“Feminist” Isn’t a Curse Word or Insult

feminist

A friend recently admitted to getting emotional while watching Hillary Clinton accept the Democratic Presidential nominee. Then qualified her statement with, “I’m not a feminist by any means . . . “

Well, I am.

Because I believe that all human beings, no matter what their genitalia looks like, are equal.

Because if I am hired to do a job and get paid for it, and I do that job well, I should get paid the same as anyone else who does the job. No matter what either of our genitalia looks like.

Because I believe that women shouldn’t be treated like a liability simply because we can, or might, reproduce.

Because it’s disgusting that the United States of America has yet to have a female leader, while various countries around the world have. England, France, Germany, Trinidad and Tobago, Brazil, Nicaragua, India, South Korea, Sri Lanka, just to name a few.

Because I’m sick of reading about rape victims’ lifestyle choices, clothing choices, drinking choices, career choices, walking choices, friend choices, motherhood choices, who she chose or didn’t choose to accompany her to a party, what party she chose to attend, why she chose to attend, and on and on and on. Oh, and the accuser’s swim times.

Because I’m tired of women who avail themselves of social service programs being treated like thieves, emptying your pockets of your hard-earned money. Like they immaculately conceived their child(ren) as a way to avoid work their entire lives. Like they are all drug addicts and alcoholics. When, in fact, a study revealed “that 56% of federal and state dollars spent between 2009 and 2011 on welfare programs — including Medicaid, food stamps and the Earned Income Tax Credit — flowed to working families and individuals with jobs. In some industries, about half the workforce relies on welfare.” (Source.)

Because I hate how women are treated as if they’re ornaments. Like they’re daft. They’re asked stupid questions if they’re actresses. They’re asked stupid questions if they’re astronauts. They’re asked stupid questions if they’re politicians. They’re asked stupid questions on job interviews.

I’m a proud feminist.

No matter what you think of that word.

No matter how much it sounds like a sneer when it comes out of some people’s mouths.

No matter that you treat it like it’s a curse word or an insult.

I’m a proud fucking feminist.

And if you believe in equality, for all human beings, you are as well.

So embrace it. Take the bitter taste out of the word. The very people who want to keep you down, are the ones who keep it tainted. Don’t buy into their patriarchal, ignorant bullshit. Flip those fuckers off.

Want to know how?

Be a fucking feminist.

 

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Give Me My Moment With All the Female Pronouns

Anyone else sick of politics? Yeah, me too. But if you would please indulge me for a moment . . . 

Because I’m having a moment.

It hit me just a little while ago.

She is an official nominee for President of the United States of America. 

She wasn’t my first choice. She wasn’t in my top ten of potential choices. I do sort of feel as if I’m voting for her because she is the lesser of two evils. Way lesser. In fact, not even in the same realm of evil. Despite not being my first choice, I still think she has fuck tons of experience that will serve her well.

All that aside . . . 

SHE is an official nominee for President of the United States of America. 

I grew up thinking that would not ever happen. Not from one of the two major parties.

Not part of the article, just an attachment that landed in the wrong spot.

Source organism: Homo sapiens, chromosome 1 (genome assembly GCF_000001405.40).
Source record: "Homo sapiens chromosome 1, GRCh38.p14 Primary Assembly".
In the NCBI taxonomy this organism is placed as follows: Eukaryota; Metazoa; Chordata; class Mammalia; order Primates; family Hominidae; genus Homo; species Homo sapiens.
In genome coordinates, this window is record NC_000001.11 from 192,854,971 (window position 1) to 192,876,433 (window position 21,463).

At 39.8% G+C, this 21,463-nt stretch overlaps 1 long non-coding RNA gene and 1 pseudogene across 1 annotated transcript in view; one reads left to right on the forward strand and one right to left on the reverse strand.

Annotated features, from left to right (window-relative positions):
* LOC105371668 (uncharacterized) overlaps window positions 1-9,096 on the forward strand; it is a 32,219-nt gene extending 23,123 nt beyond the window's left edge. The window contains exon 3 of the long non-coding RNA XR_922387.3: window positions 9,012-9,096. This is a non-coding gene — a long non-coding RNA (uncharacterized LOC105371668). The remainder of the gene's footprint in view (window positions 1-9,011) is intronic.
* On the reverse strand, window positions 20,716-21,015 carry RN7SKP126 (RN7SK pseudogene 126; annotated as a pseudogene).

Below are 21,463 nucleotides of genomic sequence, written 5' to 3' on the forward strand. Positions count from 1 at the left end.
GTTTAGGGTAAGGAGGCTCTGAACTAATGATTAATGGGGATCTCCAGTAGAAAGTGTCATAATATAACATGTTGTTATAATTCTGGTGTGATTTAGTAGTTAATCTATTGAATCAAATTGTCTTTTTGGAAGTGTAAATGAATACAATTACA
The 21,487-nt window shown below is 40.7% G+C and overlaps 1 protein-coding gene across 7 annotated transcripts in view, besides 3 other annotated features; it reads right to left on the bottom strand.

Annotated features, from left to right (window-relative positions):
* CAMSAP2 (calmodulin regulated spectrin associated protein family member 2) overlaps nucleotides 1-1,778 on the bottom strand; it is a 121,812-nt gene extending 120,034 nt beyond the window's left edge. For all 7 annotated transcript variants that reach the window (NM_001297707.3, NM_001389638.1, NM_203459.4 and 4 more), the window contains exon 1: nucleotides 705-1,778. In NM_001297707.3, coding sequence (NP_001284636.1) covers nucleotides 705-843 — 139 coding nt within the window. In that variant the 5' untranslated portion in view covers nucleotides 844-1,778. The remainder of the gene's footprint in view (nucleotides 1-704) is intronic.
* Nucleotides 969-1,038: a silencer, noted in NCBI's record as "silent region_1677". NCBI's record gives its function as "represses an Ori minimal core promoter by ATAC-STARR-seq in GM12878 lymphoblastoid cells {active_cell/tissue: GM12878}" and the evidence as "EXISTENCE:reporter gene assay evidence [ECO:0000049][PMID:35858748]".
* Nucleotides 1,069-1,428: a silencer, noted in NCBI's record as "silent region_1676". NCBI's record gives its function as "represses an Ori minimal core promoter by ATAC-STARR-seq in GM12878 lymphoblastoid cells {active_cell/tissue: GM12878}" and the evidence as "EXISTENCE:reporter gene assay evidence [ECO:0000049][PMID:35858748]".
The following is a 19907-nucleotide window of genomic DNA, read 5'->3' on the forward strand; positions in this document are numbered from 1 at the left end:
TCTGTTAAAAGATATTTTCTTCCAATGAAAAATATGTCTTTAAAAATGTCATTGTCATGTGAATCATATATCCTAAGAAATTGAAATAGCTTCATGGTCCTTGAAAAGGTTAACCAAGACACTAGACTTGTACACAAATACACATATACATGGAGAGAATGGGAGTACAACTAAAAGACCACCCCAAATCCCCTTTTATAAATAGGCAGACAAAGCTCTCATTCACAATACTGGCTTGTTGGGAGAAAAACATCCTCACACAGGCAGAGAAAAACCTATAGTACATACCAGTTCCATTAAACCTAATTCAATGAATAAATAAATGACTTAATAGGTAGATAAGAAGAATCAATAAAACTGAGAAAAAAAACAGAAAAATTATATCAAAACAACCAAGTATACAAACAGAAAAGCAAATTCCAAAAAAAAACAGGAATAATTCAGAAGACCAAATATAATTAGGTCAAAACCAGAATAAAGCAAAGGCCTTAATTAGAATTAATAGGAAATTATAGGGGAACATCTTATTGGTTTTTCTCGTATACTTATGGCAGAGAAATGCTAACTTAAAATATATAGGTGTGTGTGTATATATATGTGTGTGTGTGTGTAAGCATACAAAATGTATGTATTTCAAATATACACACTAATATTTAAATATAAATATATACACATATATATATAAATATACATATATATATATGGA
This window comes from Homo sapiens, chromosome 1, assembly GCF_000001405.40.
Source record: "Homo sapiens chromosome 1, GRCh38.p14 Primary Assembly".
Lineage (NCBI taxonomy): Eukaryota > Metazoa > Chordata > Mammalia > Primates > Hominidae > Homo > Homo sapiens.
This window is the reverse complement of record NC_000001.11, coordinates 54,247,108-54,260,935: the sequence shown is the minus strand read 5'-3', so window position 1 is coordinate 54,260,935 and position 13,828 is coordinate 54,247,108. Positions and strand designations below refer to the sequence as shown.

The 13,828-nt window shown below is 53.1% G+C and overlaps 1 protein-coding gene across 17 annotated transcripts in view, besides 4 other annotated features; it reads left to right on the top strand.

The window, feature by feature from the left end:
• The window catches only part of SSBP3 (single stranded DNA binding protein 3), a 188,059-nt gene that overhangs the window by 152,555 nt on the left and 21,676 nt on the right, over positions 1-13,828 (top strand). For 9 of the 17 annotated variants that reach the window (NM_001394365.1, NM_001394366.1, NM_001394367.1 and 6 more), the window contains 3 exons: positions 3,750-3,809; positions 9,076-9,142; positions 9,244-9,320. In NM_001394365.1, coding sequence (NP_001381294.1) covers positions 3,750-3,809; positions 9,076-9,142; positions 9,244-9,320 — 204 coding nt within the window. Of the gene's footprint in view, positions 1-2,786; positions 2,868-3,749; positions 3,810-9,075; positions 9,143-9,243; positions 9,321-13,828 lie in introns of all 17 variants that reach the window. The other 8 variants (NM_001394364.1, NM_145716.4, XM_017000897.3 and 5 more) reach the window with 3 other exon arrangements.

I grew up assuming, never questioning, that the President of the United States is a man. Always had been and always would be.

Kids today will not grow up with that assumption.

If you think this isn’t a big deal, consider recent articles from NPR and The Wall Street Journal that discuss the implications of a “First Dude” and his role. 

I mean, he certainly won’t give up his post-Presidential career, right? A First Lady sets aside her career, but not a First Dude, right? <insert manly shudders of horror>

My favorite debate is the one about picking place settings and decor. 

With respect to my own husband, I am probably still going to pick the flowers and the china for state dinners and stuff like that, but I will certainly turn to him, as prior presidents have, for special missions for advice,” Hillary Clinton said in the ABC News Democratic debate in December.

That right there is why this is a big deal.

So give me my moment of relishing she and her. Let me enjoy my moment chock full of all the female pronouns and the realization that, finally, being she and her is the same as being limitless.

Sometimes I Just Want to be Right

Like when I ask him a question and he says he already told me the answer.

When did you tell me that?

When I called to ask you about that other thing, he answers. 

Which is wrong. More wrong than saying Courtney Love had all the talent in the relationship.

He didn’t tell me during that conversation. He called and asked me for a password. I told him I’d have to look it up and text it to him. He thanked me and we hung up.

Clearly, he’s wrong.

So we end up in a bit of a spat over whether he did or didn’t tell me the information he claims I should already possess. (He didn’t.)

But he’s right. It doesn’t matter how absofuckinglutely sure I am that I’m correct. He’s equally as sure he’s correct.

That right there is one of the most difficult things about being married (or in any other type of relationship/entanglement.) Having to back down from being right when you know, you fucking know, how right you are.

Because sometimes it’s not about something stupid like the example above. Often it’s the two of you trying to navigate life together while also working and maybe raising kids and trying to achieve goals and worrying about a metric shit ton of things that could derail all your dreams. It’s two individuals trying to make a partnership work.